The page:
Far-right party finishes second in Austrian elections


(JTA) — Jewish groups called on the head of the conservative People’s Party in Austria to exclude the far-right Freedom Party from the new government coalition after the parties finished first and second in national elections.

Sebastian Kurz, the 31-year-old foreign minister and head of the center-right Austrian People’s Party, or ÖVP, will become Europe’s youngest leader.

With nearly all the results counted as of Monday morning, OVP won with 31.6 percent of the vote, to 27.4 percent for the Freedom Party, or FPO. The center-left Social Democrats of outgoing Chancellor Christian Kern was close behind with 26.7 percent.

The results appear to be a result of the refugee crisis in Europe. Kurz focused his campaign on the question of limiting migration, while the Freedom Party ran on a hardline anti-Islam platform. Austria accepted one of the highest proportions of refugees during the 2015 crisis.

The European Jewish Congress in its statement congratulating Kurz called on him to form a coalition of centrist parties and “not be beholden” to a party of the far right in his coalition.

“A party which has run on a platform of xenophobic intolerance and the targeting of immigrants must not be granted a seat at the governing table,” said EJC’s president, Dr. Moshe Kantor.

World Jewish Congress President Ronald Lauder, the U.S. ambassador to Austria in 1986-87, said in a statement: “It is sad and distressing that such a platform should receive more than a quarter of the vote and become the country’s second party. It is still full of xenophobes and racists and is, mildly put, very ambiguous toward Austria’s Nazi past.”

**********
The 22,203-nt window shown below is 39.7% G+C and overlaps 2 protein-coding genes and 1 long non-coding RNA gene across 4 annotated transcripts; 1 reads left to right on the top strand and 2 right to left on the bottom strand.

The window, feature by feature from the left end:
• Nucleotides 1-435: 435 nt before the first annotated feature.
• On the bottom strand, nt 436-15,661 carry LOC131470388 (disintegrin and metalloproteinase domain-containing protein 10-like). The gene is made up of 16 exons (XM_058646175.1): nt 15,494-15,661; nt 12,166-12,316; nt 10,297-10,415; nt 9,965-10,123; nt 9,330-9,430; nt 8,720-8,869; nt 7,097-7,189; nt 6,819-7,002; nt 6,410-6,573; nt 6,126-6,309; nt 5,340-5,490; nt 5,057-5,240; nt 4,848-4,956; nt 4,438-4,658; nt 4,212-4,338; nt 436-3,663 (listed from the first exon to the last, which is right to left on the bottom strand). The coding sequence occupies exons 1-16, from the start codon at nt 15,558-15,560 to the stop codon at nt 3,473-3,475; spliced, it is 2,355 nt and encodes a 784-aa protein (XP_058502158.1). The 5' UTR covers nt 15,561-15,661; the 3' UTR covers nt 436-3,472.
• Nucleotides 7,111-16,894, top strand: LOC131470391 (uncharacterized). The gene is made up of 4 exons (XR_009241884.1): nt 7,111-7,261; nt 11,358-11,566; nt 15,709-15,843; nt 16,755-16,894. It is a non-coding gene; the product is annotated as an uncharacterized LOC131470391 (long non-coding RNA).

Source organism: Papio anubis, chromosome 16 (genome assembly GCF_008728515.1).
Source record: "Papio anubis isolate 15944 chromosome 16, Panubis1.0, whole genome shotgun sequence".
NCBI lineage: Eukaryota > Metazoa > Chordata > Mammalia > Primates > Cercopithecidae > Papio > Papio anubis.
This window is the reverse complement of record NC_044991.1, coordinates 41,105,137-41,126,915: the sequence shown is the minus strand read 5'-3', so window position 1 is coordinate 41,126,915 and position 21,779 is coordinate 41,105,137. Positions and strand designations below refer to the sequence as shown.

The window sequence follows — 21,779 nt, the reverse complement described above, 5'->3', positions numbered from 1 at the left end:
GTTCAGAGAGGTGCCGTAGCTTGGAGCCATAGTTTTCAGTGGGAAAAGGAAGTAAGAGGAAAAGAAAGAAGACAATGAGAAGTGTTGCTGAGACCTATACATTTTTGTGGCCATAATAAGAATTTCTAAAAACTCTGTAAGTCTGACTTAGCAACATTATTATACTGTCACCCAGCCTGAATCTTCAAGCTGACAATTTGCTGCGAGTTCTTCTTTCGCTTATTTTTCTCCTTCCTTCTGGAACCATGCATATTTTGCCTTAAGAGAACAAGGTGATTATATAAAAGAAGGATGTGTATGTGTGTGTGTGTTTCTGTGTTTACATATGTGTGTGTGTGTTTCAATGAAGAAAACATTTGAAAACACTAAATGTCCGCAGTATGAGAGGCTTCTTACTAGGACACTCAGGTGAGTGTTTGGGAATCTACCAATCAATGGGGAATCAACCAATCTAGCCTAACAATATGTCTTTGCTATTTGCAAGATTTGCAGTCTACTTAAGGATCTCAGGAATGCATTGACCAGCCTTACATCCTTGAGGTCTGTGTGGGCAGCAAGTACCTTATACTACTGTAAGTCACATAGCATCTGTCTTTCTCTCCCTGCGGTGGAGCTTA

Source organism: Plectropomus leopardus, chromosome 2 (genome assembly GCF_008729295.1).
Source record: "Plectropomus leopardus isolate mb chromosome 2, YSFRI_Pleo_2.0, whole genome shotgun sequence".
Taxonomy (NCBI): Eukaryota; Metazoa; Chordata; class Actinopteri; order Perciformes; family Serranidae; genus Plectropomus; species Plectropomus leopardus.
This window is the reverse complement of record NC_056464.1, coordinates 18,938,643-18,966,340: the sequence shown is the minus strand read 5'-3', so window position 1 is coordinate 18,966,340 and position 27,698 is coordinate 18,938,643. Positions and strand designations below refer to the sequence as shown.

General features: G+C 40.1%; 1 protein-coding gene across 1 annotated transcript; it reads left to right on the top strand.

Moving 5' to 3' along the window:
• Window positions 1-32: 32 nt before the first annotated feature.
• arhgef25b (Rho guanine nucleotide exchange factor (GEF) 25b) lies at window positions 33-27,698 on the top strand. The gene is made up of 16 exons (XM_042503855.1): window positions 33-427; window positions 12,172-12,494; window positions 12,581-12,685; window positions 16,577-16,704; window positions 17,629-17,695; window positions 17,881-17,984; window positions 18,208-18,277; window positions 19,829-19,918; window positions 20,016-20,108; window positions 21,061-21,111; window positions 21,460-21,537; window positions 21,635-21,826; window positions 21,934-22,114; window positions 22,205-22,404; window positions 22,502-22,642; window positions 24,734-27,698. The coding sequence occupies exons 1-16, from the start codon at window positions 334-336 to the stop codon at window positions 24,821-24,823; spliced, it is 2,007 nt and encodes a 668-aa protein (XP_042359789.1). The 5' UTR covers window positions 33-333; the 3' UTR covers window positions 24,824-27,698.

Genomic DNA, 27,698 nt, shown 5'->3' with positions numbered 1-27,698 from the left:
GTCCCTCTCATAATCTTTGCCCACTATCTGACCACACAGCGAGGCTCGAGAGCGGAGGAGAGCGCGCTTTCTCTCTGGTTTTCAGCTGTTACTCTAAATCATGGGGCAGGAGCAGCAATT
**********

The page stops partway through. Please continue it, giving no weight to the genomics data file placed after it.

Lauder called the election resultsin many respects worse than Kurt Waldheim’s election as president of Austria 30 years ago. Today’s FPÖ is far beyond acceptable democratic limits.”

Waldheim, also the former secretary-general of the United Nations, hid his complicity in Nazi war crimes, but it was exposed late in his career.

Lauder strongly warned against including the Freedom Party in any governing coalition.

“Like the AfD in Germany, the National Front in France, or Jobbik in Hungary, the FPÖ is an extremist party that panders to racists and anti-Semites and whips up feelings against minorities,” Lauder said. “It is led by a man who in his youth expressed clear sympathies for the Nazis. In its present state, the FPÖ is not, and should not be, a party of government,” he said.

Some 9,000 Jews live in Austria, according to the Jewish Virtual Library figures for 2016, making them about 0.1 percent of the country’s population.

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